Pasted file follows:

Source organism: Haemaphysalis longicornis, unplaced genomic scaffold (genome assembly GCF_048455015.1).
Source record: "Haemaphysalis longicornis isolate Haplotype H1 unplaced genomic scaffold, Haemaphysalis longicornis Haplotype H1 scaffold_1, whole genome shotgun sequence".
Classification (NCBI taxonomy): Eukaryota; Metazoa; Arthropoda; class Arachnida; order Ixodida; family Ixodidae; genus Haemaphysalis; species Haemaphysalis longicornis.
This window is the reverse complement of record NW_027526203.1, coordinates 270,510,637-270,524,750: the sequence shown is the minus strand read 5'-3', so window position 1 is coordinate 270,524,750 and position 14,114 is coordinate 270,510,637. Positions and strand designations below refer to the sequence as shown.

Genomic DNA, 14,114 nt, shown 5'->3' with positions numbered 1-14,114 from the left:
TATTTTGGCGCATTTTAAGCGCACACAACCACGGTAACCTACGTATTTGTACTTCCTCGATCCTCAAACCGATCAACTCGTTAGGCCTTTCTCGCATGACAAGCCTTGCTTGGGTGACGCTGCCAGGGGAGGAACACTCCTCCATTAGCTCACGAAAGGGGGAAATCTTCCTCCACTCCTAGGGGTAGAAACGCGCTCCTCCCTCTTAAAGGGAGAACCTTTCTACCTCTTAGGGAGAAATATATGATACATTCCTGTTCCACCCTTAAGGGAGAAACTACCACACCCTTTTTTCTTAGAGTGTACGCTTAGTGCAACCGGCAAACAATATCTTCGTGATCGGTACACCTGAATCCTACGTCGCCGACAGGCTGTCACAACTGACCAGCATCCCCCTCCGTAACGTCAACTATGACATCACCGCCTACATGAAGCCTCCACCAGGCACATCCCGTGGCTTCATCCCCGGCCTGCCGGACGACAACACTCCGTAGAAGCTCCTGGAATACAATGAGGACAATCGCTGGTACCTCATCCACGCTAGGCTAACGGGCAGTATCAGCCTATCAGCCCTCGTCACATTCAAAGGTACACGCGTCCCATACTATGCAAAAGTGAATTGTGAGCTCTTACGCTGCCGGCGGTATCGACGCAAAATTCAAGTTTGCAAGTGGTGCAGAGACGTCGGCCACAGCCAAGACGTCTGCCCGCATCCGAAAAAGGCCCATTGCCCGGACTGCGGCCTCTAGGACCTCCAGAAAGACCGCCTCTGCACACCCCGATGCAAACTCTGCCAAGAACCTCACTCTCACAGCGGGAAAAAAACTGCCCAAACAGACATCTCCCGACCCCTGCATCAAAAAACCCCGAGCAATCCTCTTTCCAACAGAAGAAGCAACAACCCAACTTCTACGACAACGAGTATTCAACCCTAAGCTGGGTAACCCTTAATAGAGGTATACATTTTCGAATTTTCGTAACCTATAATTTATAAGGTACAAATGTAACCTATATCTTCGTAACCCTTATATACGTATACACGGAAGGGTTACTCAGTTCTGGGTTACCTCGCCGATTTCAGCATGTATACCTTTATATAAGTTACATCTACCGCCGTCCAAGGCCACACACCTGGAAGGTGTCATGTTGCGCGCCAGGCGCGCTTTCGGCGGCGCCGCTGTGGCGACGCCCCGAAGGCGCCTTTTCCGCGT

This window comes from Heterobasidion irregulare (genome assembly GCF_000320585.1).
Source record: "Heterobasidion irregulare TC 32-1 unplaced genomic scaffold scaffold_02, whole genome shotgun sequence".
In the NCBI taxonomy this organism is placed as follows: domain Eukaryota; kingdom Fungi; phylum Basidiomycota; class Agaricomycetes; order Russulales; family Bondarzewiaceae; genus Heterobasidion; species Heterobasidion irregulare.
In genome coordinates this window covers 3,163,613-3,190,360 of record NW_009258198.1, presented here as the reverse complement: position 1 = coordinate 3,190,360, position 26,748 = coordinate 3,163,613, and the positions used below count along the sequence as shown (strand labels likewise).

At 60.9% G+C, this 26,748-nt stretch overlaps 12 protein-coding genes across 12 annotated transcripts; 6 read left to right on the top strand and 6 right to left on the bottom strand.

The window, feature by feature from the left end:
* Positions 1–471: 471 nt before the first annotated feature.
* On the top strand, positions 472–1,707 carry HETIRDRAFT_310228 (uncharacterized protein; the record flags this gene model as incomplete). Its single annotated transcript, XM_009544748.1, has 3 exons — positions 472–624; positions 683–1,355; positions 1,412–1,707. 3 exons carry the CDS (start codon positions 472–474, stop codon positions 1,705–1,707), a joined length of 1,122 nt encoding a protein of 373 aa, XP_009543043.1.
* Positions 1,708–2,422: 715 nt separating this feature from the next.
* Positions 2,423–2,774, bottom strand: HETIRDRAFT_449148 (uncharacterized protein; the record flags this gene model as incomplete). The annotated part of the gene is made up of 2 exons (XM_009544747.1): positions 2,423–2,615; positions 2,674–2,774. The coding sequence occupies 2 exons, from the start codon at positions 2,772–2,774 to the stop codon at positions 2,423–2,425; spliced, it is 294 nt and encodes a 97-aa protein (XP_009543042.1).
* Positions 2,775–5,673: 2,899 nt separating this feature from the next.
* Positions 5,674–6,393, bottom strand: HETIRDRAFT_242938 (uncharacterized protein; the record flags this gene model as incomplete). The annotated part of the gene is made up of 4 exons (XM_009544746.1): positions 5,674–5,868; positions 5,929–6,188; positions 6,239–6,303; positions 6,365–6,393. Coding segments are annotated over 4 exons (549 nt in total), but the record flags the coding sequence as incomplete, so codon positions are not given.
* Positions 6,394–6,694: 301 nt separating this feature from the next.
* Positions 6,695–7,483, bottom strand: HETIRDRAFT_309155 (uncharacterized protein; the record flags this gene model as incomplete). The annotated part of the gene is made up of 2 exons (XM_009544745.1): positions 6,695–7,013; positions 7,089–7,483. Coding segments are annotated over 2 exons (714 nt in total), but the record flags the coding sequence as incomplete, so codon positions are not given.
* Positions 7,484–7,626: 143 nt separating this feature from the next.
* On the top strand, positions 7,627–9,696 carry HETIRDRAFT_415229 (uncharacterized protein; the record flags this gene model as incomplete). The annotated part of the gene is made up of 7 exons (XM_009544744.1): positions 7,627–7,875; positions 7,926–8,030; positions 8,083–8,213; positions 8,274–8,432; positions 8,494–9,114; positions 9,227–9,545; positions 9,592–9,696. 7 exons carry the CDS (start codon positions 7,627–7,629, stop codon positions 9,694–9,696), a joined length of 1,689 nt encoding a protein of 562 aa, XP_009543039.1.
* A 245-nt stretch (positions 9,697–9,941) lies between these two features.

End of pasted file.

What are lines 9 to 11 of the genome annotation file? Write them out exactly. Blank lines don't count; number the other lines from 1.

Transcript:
In the NCBI taxonomy this organism is placed as follows: domain Eukaryota; kingdom Fungi; phylum Basidiomycota; class Agaricomycetes; order Russulales; family Bondarzewiaceae; genus Heterobasidion; species Heterobasidion irregulare.
In genome coordinates this window covers 3,163,613-3,190,360 of record NW_009258198.1, presented here as the reverse complement: position 1 = coordinate 3,190,360, position 26,748 = coordinate 3,163,613, and the positions used below count along the sequence as shown (strand labels likewise).

At 60.9% G+C, this 26,748-nt stretch overlaps 12 protein-coding genes across 12 annotated transcripts; 6 read left to right on the top strand and 6 right to left on the bottom strand.